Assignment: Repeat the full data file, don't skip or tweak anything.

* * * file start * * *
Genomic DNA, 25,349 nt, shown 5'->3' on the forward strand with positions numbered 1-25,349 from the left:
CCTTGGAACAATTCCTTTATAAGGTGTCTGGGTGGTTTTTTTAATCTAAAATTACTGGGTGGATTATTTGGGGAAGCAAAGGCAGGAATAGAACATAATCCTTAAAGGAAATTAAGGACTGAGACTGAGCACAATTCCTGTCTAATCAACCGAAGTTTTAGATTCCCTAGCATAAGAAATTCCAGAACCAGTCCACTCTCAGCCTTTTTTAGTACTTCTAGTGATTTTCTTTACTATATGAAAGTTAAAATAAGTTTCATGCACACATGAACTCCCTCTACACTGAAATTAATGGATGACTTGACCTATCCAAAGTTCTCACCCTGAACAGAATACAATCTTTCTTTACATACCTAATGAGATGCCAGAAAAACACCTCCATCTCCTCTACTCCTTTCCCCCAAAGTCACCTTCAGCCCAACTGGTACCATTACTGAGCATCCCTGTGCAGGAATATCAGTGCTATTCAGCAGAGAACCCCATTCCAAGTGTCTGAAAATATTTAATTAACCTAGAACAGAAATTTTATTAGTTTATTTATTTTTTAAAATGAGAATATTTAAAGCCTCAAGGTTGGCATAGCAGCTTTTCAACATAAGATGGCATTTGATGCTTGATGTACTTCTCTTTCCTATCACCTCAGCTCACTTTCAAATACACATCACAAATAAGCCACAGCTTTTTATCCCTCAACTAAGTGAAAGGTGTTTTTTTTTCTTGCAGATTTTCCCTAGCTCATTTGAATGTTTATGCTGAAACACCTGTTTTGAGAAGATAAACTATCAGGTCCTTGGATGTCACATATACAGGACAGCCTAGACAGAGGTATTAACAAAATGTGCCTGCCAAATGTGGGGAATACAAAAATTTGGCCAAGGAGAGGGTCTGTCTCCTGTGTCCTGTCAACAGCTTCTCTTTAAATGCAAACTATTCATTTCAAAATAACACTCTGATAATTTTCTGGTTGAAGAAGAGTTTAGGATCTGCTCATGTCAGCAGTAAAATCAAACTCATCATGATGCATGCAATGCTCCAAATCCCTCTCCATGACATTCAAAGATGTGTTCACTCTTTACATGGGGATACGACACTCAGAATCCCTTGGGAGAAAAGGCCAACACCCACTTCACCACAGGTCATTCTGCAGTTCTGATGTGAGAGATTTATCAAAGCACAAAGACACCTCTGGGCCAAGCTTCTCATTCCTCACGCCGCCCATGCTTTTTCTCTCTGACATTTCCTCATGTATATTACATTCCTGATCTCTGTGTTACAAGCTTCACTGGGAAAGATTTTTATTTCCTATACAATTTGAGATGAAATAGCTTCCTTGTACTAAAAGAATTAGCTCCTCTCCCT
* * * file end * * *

Genomic DNA, 25,349 nt, shown 5'->3' on the forward strand with positions numbered 1-25,349 from the left:
CCTTGGAACAATTCCTTTATAAGGTGTCTGGGTGGTTTTTTTAATCTAAAATTACTGGGTGGATTATTTGGGGAAGCAAAGGCAGGAATAGAACATAATCCTTAAAGGAAATTAAGGACTGAGACTGAGCACAATTCCTGTCTAATCAACCGAAGTTTTAGATTCCCTAGCATAAGAAATTCCAGAACCAGTCCACTCTCAGCCTTTTTTAGTACTTCTAGTGATTTTCTTTACTATATGAAAGTTAAAATAAGTTTCATGCACACATGAACTCCCTCTACACTGAAATTAATGGATGACTTGACCTATCCAAAGTTCTCACCCTGAACAGAATACAATCTTTCTTTACATACCTAATGAGATGCCAGAAAAACACCTCCATCTCCTCTACTCCTTTCCCCCAAAGTCACCTTCAGCCCAACTGGTACCATTACTGAGCATCCCTGTGCAGGAATATCAGTGCTATTCAGCAGAGAACCCCATTCCAAGTGTCTGAAAATATTTAATTAACCTAGAACAGAAATTTTATTAGTTTATTTATTTTTTAAAATGAGAATATTTAAAGCCTCAAGGTTGGCATAGCAGCTTTTCAACATAAGATGGCATTTGATGCTTGATGTACTTCTCTTTCCTATCACCTCAGCTCACTTTCAAATACACATCACAAATAAGCCACAGCTTTTTATCCCTCAACTAAGTGAAAGGTGTTTTTTTTTCTTGCAGATTTTCCCTAGCTCATTTGAATGTTTATGCTGAAACACCTGTTTTGAGAAGATAAACTATCAGGTCCTTGGATGTCACATATACAGGACAGCCTAGACAGAGGTATTAACAAAATGTGCCTGCCAAATGTGGGGAATACAAAAATTTGGCCAAGGAGAGGGTCTGTCTCCTGTGTCCTGTCAACAGCTTCTCTTTAAATGCAAACTATTCATTTCAAAATAACACTCTGATAATTTTCTGGTTGAAGAAGAGTTTAGGATCTGCTCATGTCAGCAGTAAAATCAAACTCATCATGATGCATGCAATGCTCCAAATCCCTCTCCATGACATTCAAAGATGTGTTCACTCTTTACATGGGGATACGACACTCAGAATCCCTTGGGAGAAAAGGCCAACACCCACTTCACCACAGGTCATTCTGCAGTTCTGATGTGAGAGATTTATCAAAGCACAAAGACACCTCTGGGCCAAGCTTCTCATTCCTCACGCCGCCCATGCTTTTTCTCTCTGACATTTCCTCATGTATATTACATTCCTGATCTCTGTGTTACAAGCTTCACTGGGAAAGATTTTTATTTCCTATACAATTTGAGATGAAATAGCTTCCTTGTACTAAAAGAATTAGCTCCTCTCCCT